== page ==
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If a DNS proxy is running on a broadband gateway with NAT that is If a DNS proxy is running on a broadband gateway with NAT that is
compliant with [RFC4787] then it SHOULD also follow the compliant with [RFC4787] then it SHOULD also follow the
recommendations in Section 10 of [RFC5452] concerning how long DNS recommendations in Section 10 of [RFC5452] concerning how long DNS
state is kept. state is kept.
6.2. Interface Binding 6.2. Interface Binding
Some gateways have been observed to have their DNS proxy listening on Some gateways have been observed to have their DNS proxy listening on
both internal (LAN) and external (WAN) interfaces. In this both internal (LAN) and external (WAN) interfaces. In this
configuration it is possible for the proxy to be used to mount configuration it is possible for the proxy to be used to mount
reflector attacks as described in [RFC5358] reflector attacks as described in [RFC5358].
The DNS proxy in a gateway SHOULD NOT by default be accessible from The DNS proxy in a gateway SHOULD NOT by default be accessible from
the WAN interfaces of the device. the WAN interfaces of the device.
6.3. Packet Filtering 6.3. Packet Filtering
The Transparency and Robustness Principles are not entirely The Transparency and Robustness Principles are not entirely
compatible with the Deep Packet Inspection features of security compatible with the deep packet inspection features of security
appliances such as firewalls which are intended to protect systems on appliances such as firewalls which are intended to protect systems on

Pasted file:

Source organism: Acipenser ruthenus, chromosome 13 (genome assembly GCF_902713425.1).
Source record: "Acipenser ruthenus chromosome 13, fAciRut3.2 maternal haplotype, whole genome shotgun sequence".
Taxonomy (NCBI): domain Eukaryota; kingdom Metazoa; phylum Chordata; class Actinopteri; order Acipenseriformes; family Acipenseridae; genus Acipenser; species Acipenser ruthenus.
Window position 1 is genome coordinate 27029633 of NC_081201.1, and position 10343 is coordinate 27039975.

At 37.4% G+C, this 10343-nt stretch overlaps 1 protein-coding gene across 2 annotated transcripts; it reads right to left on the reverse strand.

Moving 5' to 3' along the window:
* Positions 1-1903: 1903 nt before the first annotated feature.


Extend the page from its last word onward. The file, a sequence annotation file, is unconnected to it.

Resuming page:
the inside of a network from rogue traffic. the inside of a network from rogue traffic.
However a clear distinction may be made between traffic that is However a clear distinction may be made between traffic that is
intrinsically malformed and that which merely contains unexpected intrinsically malformed and that which merely contains unexpected
data. data.
Examples of malformed packets which MAY be dropped include: Examples of malformed packets which MAY be dropped include:
o invalid compression pointers (i.e. those that point outside of the o invalid compression pointers (i.e. those that point outside of the
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the original request, it is RECOMMENDED that proxies SHOULD instead the original request, it is RECOMMENDED that proxies SHOULD instead
return a suitable DNS error response to the client (i.e. SERVFAIL) return a suitable DNS error response to the client (i.e. SERVFAIL)
instead of dropping the packet completely. instead of dropping the packet completely.
7. IANA Considerations 7. IANA Considerations
This document requests no IANA actions. This document requests no IANA actions.
8. Change Log 8. Change Log
NB: to be removed by the RFC Editor before publication.
draft-ietf-dnsproxy-04 - post WGLC
Introduction expanded
Section 5.2 - changed SHOULD to MUST
Section 4.5 - changed SHOULD to MUST (Alex Bligh)
Editorial nits (from Andrew Sullivan, Alfred Hones)
Clarificaton on end-user vs device administrator (Alan Barrett,
Paul Selkirk)
draft-ietf-dnsproxy-03 draft-ietf-dnsproxy-03
Editorial nits and mention of LAN MTU (from Alex Bligh) Editorial nits and mention of LAN MTU (from Alex Bligh)
draft-ietf-dnsproxy-02 draft-ietf-dnsproxy-02
Changed "router" to "gateway" throughout (David Oran) Changed "router" to "gateway" throughout (David Oran)
Updated forgery resilience reference Updated forgery resilience reference
Elaboration on bypassability (from Nicholas W.) Elaboration on bypassability (from Nicholas W.)
Elaboration on NAT source port randomisation (from Nicholas W.) Elaboration on NAT source port randomisation (from Nicholas W.)
Mention of using short DHCP leases while the WAN link is down Mention of using short DHCP leases while the WAN link is down
(from Ralph Droms) (from Ralph Droms)